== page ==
(I Hope) It Gets Better, the BYU Gay Mormon edition
On Facebook, I’ve seen this BYU-student-created edition of the It Gets Better video series (for the Trevor Project) linked so many times that I couldn’t resist watching it any longer. And so I did. I’ve embedded the video here for your viewing as well:
Many people have stated that this is the best edition of It Gets Better that they have seen yet…but for me, holy smokes, I’m depressed.
I’ll tell you the reason. It’s purely because of the guy who starts the video. In the beginning, he says:
“I know you expect me to say it gets better, but…if I’m going to be authentic, I can’t say that.”
OK, so this is honest, but…depressing. He qualifies his statement by saying that he doesn’t know where people are, he doesn’t know others’ experiences…which is true. But from the first line of the video, I was expecting him to at least say that — even if he doesn’t know whether it will get better for you or for me, that it has gotten better for him.
The video features a cast of other gay, lesbian and bisexual students at BYU, and they seem to follow the It Gets Better archetypical narrative more closely. I keep expecting that, at the end, the first guy will end up like the rest, just as satisfied that “it gets better” as the rest of them.
But this person’s last lines come at near the end of the video, around 7:37. After talking about his sister’s old opinions, he says:
…I know she loves, and she tells me that it gets better…and I hope it does.
Even as the video goes on to list a blurb about how BYU has changed its policies to be more tolerant of gay students in different ways, even as the video’s music slides into a more upbeat direction, and even as the other students enthusiastically announce that it gets better, that one guy’s line lingers in my head.
and I hope it does.
I am a bit afraid that some day, some weeks or months or years later, we might see a dreadful article in the news.
How does it get better for Mormons?
Some of the commentary to the video raised another point that particular applies to the Mormon/BYU edition of It Gets Better…the question that arises is this: to what do these students have to look forward?
Usually, the other It Gets Better videos don’t talk about how the various participants have found companionship, people with whom to share their lives…but at the same time, we don’t have to assume that this is a conclusion that is out-of-bounds. However, for these gay and lesbian Mormon students, that conclusion is certainly less than foregone. In what ways does it get better for a gay Mormon who accepts and affirms both her homosexuality and her Mormonism?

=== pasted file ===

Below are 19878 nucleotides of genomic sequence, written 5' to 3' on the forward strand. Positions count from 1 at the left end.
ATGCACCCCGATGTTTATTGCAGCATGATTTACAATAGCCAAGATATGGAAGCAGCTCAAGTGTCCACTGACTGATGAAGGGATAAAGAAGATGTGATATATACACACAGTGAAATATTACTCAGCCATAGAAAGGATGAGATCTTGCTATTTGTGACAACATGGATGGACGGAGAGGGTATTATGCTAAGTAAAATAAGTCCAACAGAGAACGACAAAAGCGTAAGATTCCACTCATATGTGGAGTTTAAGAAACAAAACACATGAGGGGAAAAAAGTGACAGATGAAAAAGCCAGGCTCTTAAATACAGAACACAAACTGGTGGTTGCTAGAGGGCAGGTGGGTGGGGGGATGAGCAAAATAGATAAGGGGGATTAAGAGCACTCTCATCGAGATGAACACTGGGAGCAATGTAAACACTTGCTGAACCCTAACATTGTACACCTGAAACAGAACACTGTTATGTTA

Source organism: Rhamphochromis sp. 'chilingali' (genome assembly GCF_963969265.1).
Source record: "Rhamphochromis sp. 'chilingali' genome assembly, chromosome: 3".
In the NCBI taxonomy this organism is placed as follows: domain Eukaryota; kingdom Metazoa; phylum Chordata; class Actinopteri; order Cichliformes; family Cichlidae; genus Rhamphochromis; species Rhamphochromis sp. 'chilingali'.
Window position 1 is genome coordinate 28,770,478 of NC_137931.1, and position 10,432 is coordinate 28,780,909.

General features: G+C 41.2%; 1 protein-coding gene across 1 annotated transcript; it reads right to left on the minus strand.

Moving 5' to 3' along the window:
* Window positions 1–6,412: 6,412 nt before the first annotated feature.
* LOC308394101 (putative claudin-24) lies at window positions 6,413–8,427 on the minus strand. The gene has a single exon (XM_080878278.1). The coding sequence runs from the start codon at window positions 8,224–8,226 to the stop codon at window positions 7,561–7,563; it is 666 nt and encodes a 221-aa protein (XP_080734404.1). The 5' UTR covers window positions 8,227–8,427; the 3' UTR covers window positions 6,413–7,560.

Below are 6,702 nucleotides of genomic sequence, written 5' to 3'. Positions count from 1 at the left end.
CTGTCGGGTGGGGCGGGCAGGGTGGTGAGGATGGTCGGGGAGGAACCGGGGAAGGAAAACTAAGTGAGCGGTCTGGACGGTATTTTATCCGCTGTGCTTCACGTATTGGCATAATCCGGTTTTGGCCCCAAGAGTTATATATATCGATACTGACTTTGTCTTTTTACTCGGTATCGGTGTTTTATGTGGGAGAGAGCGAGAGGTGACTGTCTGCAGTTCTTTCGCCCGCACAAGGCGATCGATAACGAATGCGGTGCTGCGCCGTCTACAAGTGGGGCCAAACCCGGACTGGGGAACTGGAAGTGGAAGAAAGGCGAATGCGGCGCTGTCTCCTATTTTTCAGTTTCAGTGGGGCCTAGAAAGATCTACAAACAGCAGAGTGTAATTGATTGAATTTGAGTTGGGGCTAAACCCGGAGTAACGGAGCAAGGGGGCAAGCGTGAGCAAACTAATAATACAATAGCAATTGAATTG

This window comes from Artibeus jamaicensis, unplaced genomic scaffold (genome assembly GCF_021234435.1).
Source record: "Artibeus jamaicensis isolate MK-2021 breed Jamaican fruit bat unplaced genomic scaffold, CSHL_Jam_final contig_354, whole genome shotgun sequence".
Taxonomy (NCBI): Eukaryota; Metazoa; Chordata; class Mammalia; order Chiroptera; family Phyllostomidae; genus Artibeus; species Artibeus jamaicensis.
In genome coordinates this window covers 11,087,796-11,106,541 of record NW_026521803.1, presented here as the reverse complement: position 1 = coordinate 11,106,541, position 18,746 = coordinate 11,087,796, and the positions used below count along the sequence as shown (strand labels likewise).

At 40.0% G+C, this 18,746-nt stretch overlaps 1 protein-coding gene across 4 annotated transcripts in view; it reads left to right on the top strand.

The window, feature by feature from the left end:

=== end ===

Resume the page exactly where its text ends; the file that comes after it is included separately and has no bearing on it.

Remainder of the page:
I understand that these people can look forward to celibacy. But notwithstanding the fact that the gay, celibate Mormon blogs I have read often seem too depressing for my comfort (although if that is the cross they want to bear, I guess I can’t fault them for that), it just seems to me that Mormonism and celibacy doesn’t work. It seems like an authentic, even valued option for many other traditions, but in Mormonism, celibacy and singleness seem to be a constant reminder of one’s failure to be the best human being he can be. It’s a tough situation.
In More Depressing News…
The other day, Justin had a post at LDS Anarchy about sexuality and sexual union. There were some interesting ideas in it, and the post reminded me of an article I recently read formulating marriage in terms of natural law and contrasting that to other formulations of marriage (I believe that is Girgis et al’s What is Marriage?) While I still find myself chewing around with the Girgis article — I have to say I find it rather intriguing — I’ll just say that some of the comments to LDS Anarchy were less amusing or thought-provoking. As liv435 wrote:
I think we have enough scriptural evidence that homosexuality is not ordained of God. We can pick apart the scripture all day to make them fit what we believe, but it won’t change the truth. Also I believe that’s called wresting the scriptures and if I remember correctly that’s bad. Some people prefer adulterous relationships because they are exciting. Some people like multiple one night stands. I mean there can be a lot of sexual preferences that I would say are weaknesses to be conquered. I have gay friends and I know the struggle they have gone through but I don’t think it’s any different than the struggle a man would go through if he found himself attracted to little boys.
If there were a version of Bingo with bad arguments about homosexuality and gay relationships, I think I would have won on any bingo board.